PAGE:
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Shakespeare’s Hamlet – Laertes

Hamlet’s Laertes

One of the less-discussed characters in the Shakespearean tragedy, Hamlet, is Laertes, the son of Polonius and brother to Ophelia. He witnesses the death of all of his immediate family, thus losing his “honorable” approach to living – until the very end of the drama.

Bernice W. Kliman in “A Television Interpretation of Hamlet” (1964 with Christopher Plummer) highlights the actions of Laertes at the climax of the drama:

Close-ups, of course, reveal that Gertrude offers Hamlet the poisoned wine once she has drunk, that Laertes crosses himself as he takes the fatal rapier, that he gives Hamlet a foul blow after impatient urgings from Claudius, that the soldiers restrain Claudius after Laertes’ revelation. Yet the setting allows enough space around the close-ups for Laertes to make his first admission to Osric alone and for the supernumeraries to disappear while Horatio holds the dying Hamlet, the frame widening out for Fortinbras’ stately entry. (157)

Kliman’s description contains some detail which is not within the official text since her description derives from a television version of Hamlet. Based on the stage version, Marvin Rosenberg describes Laertes in his essay, “Laertes: An Impulsive but Earnest Young Aristocrat”:

Laertes is a dashing, romantic figure who excites striking, spectacular moments in the play. Not much attention has been paid to him by scholar-critics and theatre observers; for all his activity in the later acts, he is not much cursed with inward struggle – while being surrounded by others fascinating for their infernos of inwardness. After Laertes’ brief, bright introduction in I,i and I,iii, he disappears from the play – and Denmark – until he returns at the head of a rebellion in IV,v [. . .]. (87)

With Rosenberg’s overview of Laertes’ situation in the play, let us begin a consideration of his interaction with other members of the cast. Laertes makes his appearance in the drama after Marcellus, Barnardo and Horatio have already seen the Ghost and have trifled with it in an effort to prompt it to communicate with them. Horatio and Marcellus exit the ramparts of Elsinore intending to enlist the aid of Hamlet, who is dejected by the “o’erhasty marriage” to Hamlet I’s wife less than two month’s after the funeral of Hamlet’s father (Gordon 128). After this scene, Laertes is one of many in attendance at a post-coronation social gathering of the court at Elsinore.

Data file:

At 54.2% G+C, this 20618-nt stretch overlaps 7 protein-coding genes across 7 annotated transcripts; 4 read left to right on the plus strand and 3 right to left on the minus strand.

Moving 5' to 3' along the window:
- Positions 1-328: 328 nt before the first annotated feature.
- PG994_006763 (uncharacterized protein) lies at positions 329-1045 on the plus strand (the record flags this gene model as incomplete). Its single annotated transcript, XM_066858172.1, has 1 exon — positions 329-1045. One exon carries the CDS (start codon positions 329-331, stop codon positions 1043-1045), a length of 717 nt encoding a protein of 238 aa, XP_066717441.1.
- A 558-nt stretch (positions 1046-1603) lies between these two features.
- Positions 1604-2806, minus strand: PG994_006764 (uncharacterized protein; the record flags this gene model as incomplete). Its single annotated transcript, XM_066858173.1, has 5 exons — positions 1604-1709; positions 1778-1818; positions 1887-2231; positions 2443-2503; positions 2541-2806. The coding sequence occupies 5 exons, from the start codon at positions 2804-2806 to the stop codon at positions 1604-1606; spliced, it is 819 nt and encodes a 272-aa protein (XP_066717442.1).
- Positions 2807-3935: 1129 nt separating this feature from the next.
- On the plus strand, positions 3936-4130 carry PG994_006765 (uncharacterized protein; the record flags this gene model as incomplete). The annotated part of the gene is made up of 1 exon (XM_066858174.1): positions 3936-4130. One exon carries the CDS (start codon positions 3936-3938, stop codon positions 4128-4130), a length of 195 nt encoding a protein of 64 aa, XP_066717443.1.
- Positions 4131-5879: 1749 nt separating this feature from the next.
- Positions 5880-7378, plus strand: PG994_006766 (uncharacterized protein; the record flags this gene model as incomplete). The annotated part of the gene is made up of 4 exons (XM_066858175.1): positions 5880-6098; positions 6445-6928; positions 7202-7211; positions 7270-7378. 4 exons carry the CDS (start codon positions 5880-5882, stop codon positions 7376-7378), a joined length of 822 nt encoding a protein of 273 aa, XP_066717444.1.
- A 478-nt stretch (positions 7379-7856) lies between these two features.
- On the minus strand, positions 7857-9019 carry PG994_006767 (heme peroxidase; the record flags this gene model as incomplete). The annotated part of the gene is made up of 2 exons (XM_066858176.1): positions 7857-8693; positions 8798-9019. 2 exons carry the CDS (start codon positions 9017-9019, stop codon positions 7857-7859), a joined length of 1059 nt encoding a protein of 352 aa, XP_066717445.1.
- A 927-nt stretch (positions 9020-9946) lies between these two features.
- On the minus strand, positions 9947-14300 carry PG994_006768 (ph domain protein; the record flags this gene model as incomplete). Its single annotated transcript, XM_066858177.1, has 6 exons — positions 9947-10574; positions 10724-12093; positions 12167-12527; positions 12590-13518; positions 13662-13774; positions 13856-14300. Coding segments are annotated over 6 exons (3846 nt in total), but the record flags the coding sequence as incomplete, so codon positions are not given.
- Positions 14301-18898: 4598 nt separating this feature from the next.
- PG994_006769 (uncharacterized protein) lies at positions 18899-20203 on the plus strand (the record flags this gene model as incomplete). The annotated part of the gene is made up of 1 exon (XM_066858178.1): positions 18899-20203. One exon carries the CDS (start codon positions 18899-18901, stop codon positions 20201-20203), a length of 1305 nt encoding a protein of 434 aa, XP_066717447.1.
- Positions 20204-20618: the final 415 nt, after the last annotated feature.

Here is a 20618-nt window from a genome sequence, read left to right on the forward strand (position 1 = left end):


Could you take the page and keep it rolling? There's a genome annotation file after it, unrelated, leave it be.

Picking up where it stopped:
Importance of the Ghost in Shakespeare’s Hamlet

The Importance of the Ghost in Hamlet

The stage presence of a ghost would have been familiar to an Elizabethan audience and so the appearance of the Ghost in ‘Hamlet’ carries some messages which are general – almost as though the ghost was a familiar symbol which evoked certain thoughts merely by being present. The Ghost in ‘Hamlet’ has a more specific role than that given to ghosts in general, however; it has a crucial part to play in the development of the plot. Thirdly, the interaction between the Ghost and Hamlet raises difficult questions regarding duty and free will, and as the trigger for much of the protagonist’s anguished philosophising the ghost plays a key but problematic role as Hamlet’s true adversary.

There are certain points to be made which are about ghosts in general. To a superstitious Elizabethan audience a ghost would be less improbable than it seems to a sceptical modern audience, but it would signify that something is wrong with the natural order. In Act I scene i the characters indicate that they believe this; the rational Horatio observes that “This bodes some strange eruption to our state”; Marcellus says that “Something is rotten in the state of Denmark”. Even before the arrival of the Ghost the scene is tense – the first words (“Who’s there?”) are terse and nervy and even Francisco (whom we never see again and so perhaps represents the unseen population of Denmark) admits that he is “sick at heart”. The presence of the Ghost, then, adds to this sense that something is deeply wrong – like many such superstitious entities (Horatio refers to other omens that preceded the death of Julius Caesar: the allusion to which makes the audience yet more uncertain of what is to happen) the …

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…cast the Ghost in a terribly negative role – as the burden of (filial) duty that twists and eventually crushes Hamlet’s destiny.

Works Cited and Consulted:

Boklund, Gunnar. “Hamlet.” Essays on Shakespeare. Ed. Gerald Chapman. Princeton, NJ: Princeton University Press, 1965.

Epstein, Norrie. “One of Destiny’s Casualties.” Readings on Hamlet. Ed. Don Nardo. San Diego: Greenhaven Press, 1999. Rpt. of The Friendly Shakespeare: A Thoroughly Painless to the Best of the Bard. New York: Viking Penguin, 1993. p. 332-34.

Gordon, Edward J. Introduction to Tragedy. Rochelle Park, NJ: Hayden Book Co., Inc., 1973.

Jorgensen, Paul A. “Hamlet.” William Shakespeare: the Tragedies. Boston: Twayne Publ., 1985. N. pag.

Shakespeare, William. Hamlet. Ed. T. J. B. Spencer. New York: Penguin, 1996.

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